It’s the little things like Bruce tossing out his drink, and the way Damian pins a man to the ground that help elevate Timpano’s work, and I would love to see him do some work for DC/ Batman in the future. I also have to praise Flavio Dispenza’s colors. This book is consumed with shadows, yet he manages to incorporate pops of color throughout the panels, making the comic visually as stunning as the script.
Breakdowns for this issue can be found in the spoiler tag.
Damian. I love Orlando’s approach with Damian, and I feel he captures Damian in a way that hasn’t been captured since he was introduced and written by Grant Morrison. That’s, honestly, the biggest compliment I can give Orlando concerning Robin. I feel like a number of writers “neuter” Damian to a degree, but Orlando fully embraces the badass that Damian is. He also carries an appropriate amount of angst and anger that feel fitting for the character considering everything he’s been through. In my opinion, Robin has single-handedly elevated the quality of this book.
Shadow’s Loss. I’m really intrigued by how broken Cranston is by the outcome of Batman/ The Shadow. The story feels even more impactful considering the theme King is exploring in Batman, where Bruce is desperately trying to incorporate some type of normalcy in his life in the form of a relationship – something he can turn to and look forward to when his calling gets heavy. It’s something Cranston had and is now without. The loss of Margo really impacted him, but beyond that, he always saw the light at the end of the tunnel in Shamba’La, and now that’s gone. That light has vanished, and it’s put Cranston at risk of losing his compass. The idea that someone doesn’t have something worth living for is interesting – a plot that could ultimately be incredibly damning for a character.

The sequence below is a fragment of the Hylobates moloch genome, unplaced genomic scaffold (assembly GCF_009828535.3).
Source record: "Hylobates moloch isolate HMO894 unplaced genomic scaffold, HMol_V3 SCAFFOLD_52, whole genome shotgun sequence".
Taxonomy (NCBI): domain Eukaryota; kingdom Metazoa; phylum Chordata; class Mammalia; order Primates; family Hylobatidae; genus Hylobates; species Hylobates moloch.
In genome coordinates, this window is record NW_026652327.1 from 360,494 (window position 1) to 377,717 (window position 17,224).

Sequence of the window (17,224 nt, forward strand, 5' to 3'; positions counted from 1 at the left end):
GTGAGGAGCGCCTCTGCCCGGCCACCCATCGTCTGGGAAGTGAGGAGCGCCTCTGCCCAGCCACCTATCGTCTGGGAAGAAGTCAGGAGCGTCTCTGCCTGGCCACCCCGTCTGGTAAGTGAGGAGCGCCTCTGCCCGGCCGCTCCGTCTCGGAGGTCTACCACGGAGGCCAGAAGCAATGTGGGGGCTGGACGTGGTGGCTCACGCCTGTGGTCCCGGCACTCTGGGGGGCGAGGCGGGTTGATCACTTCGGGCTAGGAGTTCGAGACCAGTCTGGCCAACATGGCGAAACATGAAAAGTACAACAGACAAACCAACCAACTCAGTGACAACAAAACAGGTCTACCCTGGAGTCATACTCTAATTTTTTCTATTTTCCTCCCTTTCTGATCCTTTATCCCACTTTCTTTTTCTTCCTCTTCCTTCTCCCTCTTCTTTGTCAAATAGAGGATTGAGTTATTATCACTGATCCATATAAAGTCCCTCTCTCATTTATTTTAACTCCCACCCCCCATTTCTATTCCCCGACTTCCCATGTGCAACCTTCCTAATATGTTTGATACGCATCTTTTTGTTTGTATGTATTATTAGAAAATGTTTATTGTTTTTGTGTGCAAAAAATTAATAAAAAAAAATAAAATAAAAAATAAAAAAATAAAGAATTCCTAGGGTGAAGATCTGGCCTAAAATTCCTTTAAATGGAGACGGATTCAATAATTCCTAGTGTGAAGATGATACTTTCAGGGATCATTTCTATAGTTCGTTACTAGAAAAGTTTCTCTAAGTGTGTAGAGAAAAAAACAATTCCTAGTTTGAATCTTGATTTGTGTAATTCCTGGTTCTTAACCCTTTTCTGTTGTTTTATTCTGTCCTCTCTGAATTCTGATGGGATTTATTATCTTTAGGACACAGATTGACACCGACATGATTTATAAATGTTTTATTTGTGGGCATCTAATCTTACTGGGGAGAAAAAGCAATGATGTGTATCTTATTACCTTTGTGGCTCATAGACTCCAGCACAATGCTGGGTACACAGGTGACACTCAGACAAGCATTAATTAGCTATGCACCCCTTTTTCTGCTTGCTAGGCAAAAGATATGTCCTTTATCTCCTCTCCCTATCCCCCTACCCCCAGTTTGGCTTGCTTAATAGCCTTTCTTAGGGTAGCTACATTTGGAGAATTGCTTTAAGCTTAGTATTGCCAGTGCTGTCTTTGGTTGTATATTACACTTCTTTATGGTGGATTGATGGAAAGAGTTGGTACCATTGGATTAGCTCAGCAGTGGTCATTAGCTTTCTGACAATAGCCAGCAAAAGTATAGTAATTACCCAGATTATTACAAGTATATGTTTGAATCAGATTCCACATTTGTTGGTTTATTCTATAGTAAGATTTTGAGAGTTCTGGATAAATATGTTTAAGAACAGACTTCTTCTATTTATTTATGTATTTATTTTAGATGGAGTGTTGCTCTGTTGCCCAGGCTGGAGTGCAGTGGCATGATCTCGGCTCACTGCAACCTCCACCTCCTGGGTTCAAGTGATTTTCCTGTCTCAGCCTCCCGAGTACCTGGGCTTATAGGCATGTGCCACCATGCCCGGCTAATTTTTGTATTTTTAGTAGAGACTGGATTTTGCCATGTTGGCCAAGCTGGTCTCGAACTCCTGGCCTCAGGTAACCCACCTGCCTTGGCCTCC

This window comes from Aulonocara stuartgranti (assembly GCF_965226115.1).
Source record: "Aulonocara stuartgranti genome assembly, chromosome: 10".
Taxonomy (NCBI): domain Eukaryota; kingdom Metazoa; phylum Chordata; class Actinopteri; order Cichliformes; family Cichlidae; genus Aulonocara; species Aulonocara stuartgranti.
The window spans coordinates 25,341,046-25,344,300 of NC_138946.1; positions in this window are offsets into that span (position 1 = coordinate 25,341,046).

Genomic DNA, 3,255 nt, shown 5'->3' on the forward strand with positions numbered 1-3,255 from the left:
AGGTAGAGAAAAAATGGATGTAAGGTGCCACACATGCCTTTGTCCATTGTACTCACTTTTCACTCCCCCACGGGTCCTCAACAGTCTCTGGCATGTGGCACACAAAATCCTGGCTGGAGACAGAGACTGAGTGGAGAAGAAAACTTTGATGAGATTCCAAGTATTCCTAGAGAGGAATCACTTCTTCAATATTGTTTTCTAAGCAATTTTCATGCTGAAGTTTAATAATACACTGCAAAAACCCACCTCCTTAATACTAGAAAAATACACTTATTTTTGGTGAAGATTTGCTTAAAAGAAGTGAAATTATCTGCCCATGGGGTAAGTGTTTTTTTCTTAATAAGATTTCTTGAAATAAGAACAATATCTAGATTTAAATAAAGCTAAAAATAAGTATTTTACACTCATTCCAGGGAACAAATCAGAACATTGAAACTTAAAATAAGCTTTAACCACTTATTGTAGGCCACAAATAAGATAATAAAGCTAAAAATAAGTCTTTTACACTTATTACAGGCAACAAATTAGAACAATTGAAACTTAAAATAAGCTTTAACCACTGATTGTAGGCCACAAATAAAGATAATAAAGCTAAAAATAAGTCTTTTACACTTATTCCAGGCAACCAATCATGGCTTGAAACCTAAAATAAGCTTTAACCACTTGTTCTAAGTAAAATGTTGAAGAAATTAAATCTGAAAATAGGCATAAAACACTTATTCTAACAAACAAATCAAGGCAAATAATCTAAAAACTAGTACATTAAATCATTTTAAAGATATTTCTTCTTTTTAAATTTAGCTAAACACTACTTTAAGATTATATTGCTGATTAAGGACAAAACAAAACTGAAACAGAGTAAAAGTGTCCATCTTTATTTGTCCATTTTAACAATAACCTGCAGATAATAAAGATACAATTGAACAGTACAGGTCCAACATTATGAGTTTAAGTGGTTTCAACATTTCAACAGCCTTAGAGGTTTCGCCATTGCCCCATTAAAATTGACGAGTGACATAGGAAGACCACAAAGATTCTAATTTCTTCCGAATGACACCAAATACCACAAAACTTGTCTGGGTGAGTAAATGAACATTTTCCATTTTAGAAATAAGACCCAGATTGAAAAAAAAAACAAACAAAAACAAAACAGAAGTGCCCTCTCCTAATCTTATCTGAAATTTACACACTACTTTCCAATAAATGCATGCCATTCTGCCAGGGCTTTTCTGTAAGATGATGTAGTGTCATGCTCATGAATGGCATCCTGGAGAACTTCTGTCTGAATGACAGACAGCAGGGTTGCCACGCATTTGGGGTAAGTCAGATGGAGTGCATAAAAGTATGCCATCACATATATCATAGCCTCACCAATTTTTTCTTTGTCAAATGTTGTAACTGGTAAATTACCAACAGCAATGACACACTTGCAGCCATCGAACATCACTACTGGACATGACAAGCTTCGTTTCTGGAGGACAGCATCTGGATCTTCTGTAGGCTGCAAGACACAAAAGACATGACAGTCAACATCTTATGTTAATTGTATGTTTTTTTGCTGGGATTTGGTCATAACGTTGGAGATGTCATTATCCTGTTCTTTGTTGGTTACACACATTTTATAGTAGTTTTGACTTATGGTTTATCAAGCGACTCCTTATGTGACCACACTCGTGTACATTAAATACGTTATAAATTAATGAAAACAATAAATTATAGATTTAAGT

Khan. Alright, Khan is a badass. Before, I thought Khan benefited from the presence of Ra’s al Ghul, but no I think it’s the other way around. Khan is incredibly dangerous and has mastered more skills than the Shadow. Where Stag was potentially an equal to Cranston, Khan is undoubtedly better and smarter.
Dead Dark Knight. Whoa. Whoa! This is huge! Batman was stabbed in the heart by Stag in Batman/ The Shadow, but we all thought Shadow had saved him… Turns out, that’s not the case. Shadow didn’t do anything to save him. In fact, he’s not even alive. Batman actually died, and Khan took control of him – as he’s done with most of the cannon fodder our heroes have had to fight so far in this series. This is insane! And by insane, I mean insanely good! I wish there were more clarity concerning whether or not this story is or isn’t in continuity. Stag was introduced in “Night of the Monster Men,” but it looks as if DC is treating this as it’s own separate story… Which is a shame, because depending on how all of this ends, it could result in a number of great moments for Batman.
Some people might find this issue a little slow or heavy on the exposition, but I feel both of these aspects lead to a strong payoff, so are worth it.
- You want a dark, well written Batman story.
- You want depth in plot and character that is equally as good as the action.
- Damian Wayne.
Overall: Across the board, The Shadow/ Batman is an example of excellent execution. Steve Orlando’s script is masterfully written, with an incredible plot, great dialogue, and outstanding characterization. Every moment has meaning and purpose, while textured with grit and regret. Then to wrap it all together, Giovanni Timpano brings the script to life with amazing art! I’ve said this before, but this is the best Batman book in publication right now, so do yourself a favor and check it out (just make sure you read Batman/ The Shadow first).